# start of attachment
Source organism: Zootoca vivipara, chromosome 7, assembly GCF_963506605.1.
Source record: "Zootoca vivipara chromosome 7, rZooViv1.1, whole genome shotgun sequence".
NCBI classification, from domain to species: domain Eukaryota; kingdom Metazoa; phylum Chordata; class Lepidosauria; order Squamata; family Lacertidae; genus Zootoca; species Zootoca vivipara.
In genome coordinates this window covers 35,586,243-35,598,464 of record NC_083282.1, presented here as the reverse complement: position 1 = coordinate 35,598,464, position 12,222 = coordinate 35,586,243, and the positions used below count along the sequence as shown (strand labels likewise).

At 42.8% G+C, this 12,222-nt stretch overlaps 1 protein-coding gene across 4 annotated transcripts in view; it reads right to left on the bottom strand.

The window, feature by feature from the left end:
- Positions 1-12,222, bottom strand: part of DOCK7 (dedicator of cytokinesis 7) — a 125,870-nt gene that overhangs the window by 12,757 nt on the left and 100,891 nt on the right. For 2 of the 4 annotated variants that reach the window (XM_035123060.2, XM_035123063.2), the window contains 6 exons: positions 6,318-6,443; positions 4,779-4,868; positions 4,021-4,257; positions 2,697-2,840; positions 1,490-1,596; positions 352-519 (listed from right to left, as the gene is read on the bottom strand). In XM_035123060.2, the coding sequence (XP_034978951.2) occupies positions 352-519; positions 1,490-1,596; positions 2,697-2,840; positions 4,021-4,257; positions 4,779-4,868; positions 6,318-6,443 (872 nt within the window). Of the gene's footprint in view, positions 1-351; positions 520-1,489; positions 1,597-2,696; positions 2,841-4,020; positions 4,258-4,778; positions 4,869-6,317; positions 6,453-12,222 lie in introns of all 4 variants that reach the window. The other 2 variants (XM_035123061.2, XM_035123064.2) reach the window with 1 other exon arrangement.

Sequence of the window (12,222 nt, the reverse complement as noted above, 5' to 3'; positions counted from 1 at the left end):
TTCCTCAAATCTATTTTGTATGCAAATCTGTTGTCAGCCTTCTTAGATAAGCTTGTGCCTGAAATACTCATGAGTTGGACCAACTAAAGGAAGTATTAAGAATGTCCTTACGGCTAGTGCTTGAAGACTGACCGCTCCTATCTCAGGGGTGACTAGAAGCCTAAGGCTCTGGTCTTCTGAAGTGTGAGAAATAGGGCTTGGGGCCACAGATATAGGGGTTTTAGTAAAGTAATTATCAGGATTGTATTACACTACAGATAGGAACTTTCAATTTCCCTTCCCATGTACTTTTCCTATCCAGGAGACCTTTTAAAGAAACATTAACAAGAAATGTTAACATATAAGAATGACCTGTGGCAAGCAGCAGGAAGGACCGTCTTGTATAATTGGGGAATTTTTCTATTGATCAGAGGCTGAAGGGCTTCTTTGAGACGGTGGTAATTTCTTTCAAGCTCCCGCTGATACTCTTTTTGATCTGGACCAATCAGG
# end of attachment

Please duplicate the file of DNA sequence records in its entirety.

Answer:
Source organism: Zootoca vivipara, chromosome 7, assembly GCF_963506605.1.
Source record: "Zootoca vivipara chromosome 7, rZooViv1.1, whole genome shotgun sequence".
NCBI classification, from domain to species: domain Eukaryota; kingdom Metazoa; phylum Chordata; class Lepidosauria; order Squamata; family Lacertidae; genus Zootoca; species Zootoca vivipara.
In genome coordinates this window covers 35,586,243-35,598,464 of record NC_083282.1, presented here as the reverse complement: position 1 = coordinate 35,598,464, position 12,222 = coordinate 35,586,243, and the positions used below count along the sequence as shown (strand labels likewise).

At 42.8% G+C, this 12,222-nt stretch overlaps 1 protein-coding gene across 4 annotated transcripts in view; it reads right to left on the bottom strand.

The window, feature by feature from the left end:
- Positions 1-12,222, bottom strand: part of DOCK7 (dedicator of cytokinesis 7) — a 125,870-nt gene that overhangs the window by 12,757 nt on the left and 100,891 nt on the right. For 2 of the 4 annotated variants that reach the window (XM_035123060.2, XM_035123063.2), the window contains 6 exons: positions 6,318-6,443; positions 4,779-4,868; positions 4,021-4,257; positions 2,697-2,840; positions 1,490-1,596; positions 352-519 (listed from right to left, as the gene is read on the bottom strand). In XM_035123060.2, the coding sequence (XP_034978951.2) occupies positions 352-519; positions 1,490-1,596; positions 2,697-2,840; positions 4,021-4,257; positions 4,779-4,868; positions 6,318-6,443 (872 nt within the window). Of the gene's footprint in view, positions 1-351; positions 520-1,489; positions 1,597-2,696; positions 2,841-4,020; positions 4,258-4,778; positions 4,869-6,317; positions 6,453-12,222 lie in introns of all 4 variants that reach the window. The other 2 variants (XM_035123061.2, XM_035123064.2) reach the window with 1 other exon arrangement.

Sequence of the window (12,222 nt, the reverse complement as noted above, 5' to 3'; positions counted from 1 at the left end):
TTCCTCAAATCTATTTTGTATGCAAATCTGTTGTCAGCCTTCTTAGATAAGCTTGTGCCTGAAATACTCATGAGTTGGACCAACTAAAGGAAGTATTAAGAATGTCCTTACGGCTAGTGCTTGAAGACTGACCGCTCCTATCTCAGGGGTGACTAGAAGCCTAAGGCTCTGGTCTTCTGAAGTGTGAGAAATAGGGCTTGGGGCCACAGATATAGGGGTTTTAGTAAAGTAATTATCAGGATTGTATTACACTACAGATAGGAACTTTCAATTTCCCTTCCCATGTACTTTTCCTATCCAGGAGACCTTTTAAAGAAACATTAACAAGAAATGTTAACATATAAGAATGACCTGTGGCAAGCAGCAGGAAGGACCGTCTTGTATAATTGGGGAATTTTTCTATTGATCAGAGGCTGAAGGGCTTCTTTGAGACGGTGGTAATTTCTTTCAAGCTCCCGCTGATACTCTTTTTGATCTGGACCAATCAGG